Wednesday, October 20, 2010

On Not Being Happy But Not Exactly Unhappy Either and is it a Problem?

So. I get anxious around those whom I would uncharitably describe as the "insistently-happy." A polarizing undercurrent sets the tone for even our most casual chance encounters; it's as though I'm understood to either be enthusiastically pleased to see them and to be in the world generally, or to find life itself (and them, by extension) hateful to me,without the possibility of a middle-ground. The only possible modification on these two modes in the other's perception would be an intensification, which would permit ecstasy or sheer rage.  The experience is to normal interpersonal interactions what fundamentalism is to religion.
At some point the sentence will be released into the air between us that conceivably can be either a greeting or a very serious question. With this sort of person, it is typically communicated more or less as the former, but with an unsatisfactory response, it will transmogrify into the latter. In example:

"I'm okay."
"Only okay?"
"Yeah. I mean, yeah, I'm doing pretty well."
"Why aren't you better?"
"I dunno?"
"Do you want to talk about it?"
"You know, I think I really am okay."
"Are you sure?"
"Uh, yeah."
"Okay. But if you ever want to talk about it, you can talk to me."

I am pleased for my friends for whom emphatic well-being colors day-to-day life. From my current perspective, I just don't see how it can be a reasonable expectation for everyone else. It becomes especially problematic when it's given moral weight, as if to suggest that it is wrong to experience negative emotions, even if they (appropriately) correspond to negative situations. And somehow, even more neutral emotions - feelings of "only okay" - are similarly, implicitly, condemned. These are big exclusions from the spectrum of emotional appropriateness for people living real lives in the world: be happy, or you're not "being" correctly.
But being "okay" is just that - being okay, right? It's what a "C" was before grade-inflation. Satisfactory, but with no reason to call it great. It helps to make sense of real sadness and real joy, for the difference from "okay" that both of those are. Of course, emotions are complex and this is a very simplistic way of looking at them, but I think there still is something to be said for an average state of affective affairs, when it is appropriate. In the least, I don't think "only okay" should signify that something is seriously wrong.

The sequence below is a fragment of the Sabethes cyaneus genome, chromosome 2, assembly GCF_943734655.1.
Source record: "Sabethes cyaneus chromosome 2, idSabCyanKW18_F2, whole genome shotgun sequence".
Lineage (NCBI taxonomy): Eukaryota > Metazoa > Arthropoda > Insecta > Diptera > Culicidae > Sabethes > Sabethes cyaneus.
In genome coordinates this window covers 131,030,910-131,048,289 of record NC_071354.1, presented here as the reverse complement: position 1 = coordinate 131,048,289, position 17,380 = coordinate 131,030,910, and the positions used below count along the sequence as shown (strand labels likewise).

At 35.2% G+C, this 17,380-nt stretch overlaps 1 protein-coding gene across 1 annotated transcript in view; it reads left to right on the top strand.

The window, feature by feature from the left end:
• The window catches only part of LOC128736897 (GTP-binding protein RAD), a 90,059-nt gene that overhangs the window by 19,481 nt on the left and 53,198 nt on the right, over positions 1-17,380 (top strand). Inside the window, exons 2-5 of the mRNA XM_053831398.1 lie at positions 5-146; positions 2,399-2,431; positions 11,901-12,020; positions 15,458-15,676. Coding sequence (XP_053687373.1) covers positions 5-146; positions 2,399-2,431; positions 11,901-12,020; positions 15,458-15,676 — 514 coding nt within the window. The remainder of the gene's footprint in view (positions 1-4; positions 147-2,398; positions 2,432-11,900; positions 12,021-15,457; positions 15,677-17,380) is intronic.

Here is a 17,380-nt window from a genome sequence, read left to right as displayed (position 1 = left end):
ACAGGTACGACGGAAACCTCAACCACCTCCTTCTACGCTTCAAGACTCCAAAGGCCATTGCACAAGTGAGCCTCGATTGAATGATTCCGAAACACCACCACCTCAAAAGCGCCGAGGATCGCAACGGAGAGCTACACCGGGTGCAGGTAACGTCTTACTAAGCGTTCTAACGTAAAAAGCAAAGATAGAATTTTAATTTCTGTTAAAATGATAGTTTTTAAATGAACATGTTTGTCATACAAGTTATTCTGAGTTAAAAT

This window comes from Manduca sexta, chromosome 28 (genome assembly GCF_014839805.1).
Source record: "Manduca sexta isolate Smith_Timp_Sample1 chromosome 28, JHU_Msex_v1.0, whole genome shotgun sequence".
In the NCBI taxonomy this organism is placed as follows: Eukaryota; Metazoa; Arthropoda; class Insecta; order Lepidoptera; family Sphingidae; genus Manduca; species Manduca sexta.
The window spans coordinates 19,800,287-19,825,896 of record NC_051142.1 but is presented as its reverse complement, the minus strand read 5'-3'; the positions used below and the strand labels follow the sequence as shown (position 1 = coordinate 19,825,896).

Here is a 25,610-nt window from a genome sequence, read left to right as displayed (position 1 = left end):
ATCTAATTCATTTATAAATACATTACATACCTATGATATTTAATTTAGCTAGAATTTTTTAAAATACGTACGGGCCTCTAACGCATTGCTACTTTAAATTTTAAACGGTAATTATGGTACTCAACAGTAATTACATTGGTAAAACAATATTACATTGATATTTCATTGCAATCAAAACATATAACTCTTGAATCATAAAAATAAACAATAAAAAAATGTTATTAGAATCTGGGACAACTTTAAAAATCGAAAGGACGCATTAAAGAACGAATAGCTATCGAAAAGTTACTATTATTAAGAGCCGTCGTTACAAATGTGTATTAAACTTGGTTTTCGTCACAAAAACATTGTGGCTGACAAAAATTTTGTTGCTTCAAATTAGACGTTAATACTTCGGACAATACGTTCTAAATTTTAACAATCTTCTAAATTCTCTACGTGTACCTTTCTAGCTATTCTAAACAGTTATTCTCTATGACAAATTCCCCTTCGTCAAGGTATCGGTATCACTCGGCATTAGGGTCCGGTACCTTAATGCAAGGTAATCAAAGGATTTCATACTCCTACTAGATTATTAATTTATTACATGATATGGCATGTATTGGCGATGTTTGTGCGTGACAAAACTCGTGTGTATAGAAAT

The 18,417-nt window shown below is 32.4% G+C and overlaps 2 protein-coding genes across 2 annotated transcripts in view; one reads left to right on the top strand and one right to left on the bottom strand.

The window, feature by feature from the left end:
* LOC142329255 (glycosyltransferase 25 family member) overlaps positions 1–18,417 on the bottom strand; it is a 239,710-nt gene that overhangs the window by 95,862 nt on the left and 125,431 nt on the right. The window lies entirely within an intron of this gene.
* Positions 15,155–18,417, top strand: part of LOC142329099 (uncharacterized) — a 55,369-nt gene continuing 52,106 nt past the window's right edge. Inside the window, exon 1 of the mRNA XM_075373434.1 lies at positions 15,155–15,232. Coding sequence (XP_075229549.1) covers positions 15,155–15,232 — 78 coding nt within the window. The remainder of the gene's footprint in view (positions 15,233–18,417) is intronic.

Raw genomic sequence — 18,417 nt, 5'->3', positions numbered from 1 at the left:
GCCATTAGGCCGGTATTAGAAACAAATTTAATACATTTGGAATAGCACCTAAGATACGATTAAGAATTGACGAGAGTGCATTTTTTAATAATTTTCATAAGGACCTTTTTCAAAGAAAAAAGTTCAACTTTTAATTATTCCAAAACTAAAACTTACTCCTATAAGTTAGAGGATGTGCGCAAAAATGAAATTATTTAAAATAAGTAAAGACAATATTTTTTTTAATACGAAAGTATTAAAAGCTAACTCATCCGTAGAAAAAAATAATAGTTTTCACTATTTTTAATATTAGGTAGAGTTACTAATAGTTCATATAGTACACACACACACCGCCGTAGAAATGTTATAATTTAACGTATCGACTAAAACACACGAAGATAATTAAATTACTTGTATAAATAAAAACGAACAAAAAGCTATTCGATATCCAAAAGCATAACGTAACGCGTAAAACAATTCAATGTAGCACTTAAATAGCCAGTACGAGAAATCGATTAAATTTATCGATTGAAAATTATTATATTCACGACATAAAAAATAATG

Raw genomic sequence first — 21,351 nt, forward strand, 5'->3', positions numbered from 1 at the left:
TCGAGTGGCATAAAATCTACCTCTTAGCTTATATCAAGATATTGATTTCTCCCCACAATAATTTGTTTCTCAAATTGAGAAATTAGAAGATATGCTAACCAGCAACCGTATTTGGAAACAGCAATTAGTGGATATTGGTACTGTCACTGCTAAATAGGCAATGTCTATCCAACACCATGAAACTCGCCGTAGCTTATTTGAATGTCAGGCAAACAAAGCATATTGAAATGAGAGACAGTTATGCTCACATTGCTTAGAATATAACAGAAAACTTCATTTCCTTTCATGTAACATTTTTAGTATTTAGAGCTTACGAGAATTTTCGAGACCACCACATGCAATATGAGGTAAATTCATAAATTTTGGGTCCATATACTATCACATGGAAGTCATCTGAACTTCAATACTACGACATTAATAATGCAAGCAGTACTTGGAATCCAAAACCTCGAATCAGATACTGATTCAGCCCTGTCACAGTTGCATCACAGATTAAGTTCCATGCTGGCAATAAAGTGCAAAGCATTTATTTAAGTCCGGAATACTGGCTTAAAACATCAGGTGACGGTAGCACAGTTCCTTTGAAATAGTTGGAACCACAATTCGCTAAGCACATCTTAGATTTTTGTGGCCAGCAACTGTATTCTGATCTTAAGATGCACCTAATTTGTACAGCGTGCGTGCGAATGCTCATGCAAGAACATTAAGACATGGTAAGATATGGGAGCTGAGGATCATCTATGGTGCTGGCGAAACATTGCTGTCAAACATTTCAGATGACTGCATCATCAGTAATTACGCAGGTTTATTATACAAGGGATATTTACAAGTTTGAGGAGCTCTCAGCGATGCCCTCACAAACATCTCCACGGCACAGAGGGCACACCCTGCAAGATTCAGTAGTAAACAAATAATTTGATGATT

So, "insistent happiness:" I think it is primarily some kind of maturity issue, because I do have a number of friends who are doing really well in life generally, and who don't feel a need to force that well-being down the throats of those around them. I spent a couple hours with one of these friends tonight; she gave me the wonderful gift of listening to me talk out some things that have been bringing me down, without wantonly doling out prescriptives intended to immediately resolve The Perceived Problems. That's a real kindness - a small, good thing, in Raymond Carver's words. So thanks Emily. You're really pretty great.


  1. In my experience, it is helpful (if cynical) to note that people who believe they are "doing well in life generally" often are not "doing well in life generally." By this I mean that they are coping successfully because there are other issues they are repressing for the moment. People who are always open to new challenges, listening for critiques of their choices and assumptions, and willing to live with tensions will often appear not to be doing that well at any particular moment, but this is a characteristic of their long-term trajectory of thriving. As for those who believe they are doing well, this may well be because they are biting off less than they ought to be chewing, or because they have put full confidence in beliefs that might not really be very justified simply for peace of mind. It has a little bit of the master-slave dialectic to it: people who get to coast through any point of life miss out on a chance to become more mature and patient and capable and ingenious. It's like they say about celebrities: they stop maturing at whatever age they become famous, because from then on, everything they want is handed to them on a platter.

    All this to say: Hang in there, friend.

  2. So I read this whole post and was just thinking how convicting and encouraging it was- the whole idea of it being okay to be okay, so to speak (I totally agree and we should talk more about that and some of my soapboxes about that, actually)...

    and then I read the last paragraph. Wow :-) Thank YOU. I think you're great and I am so glad we are friends.

  3. Hm, that is assuming I am the only Emily you spent time with on Wednesday night.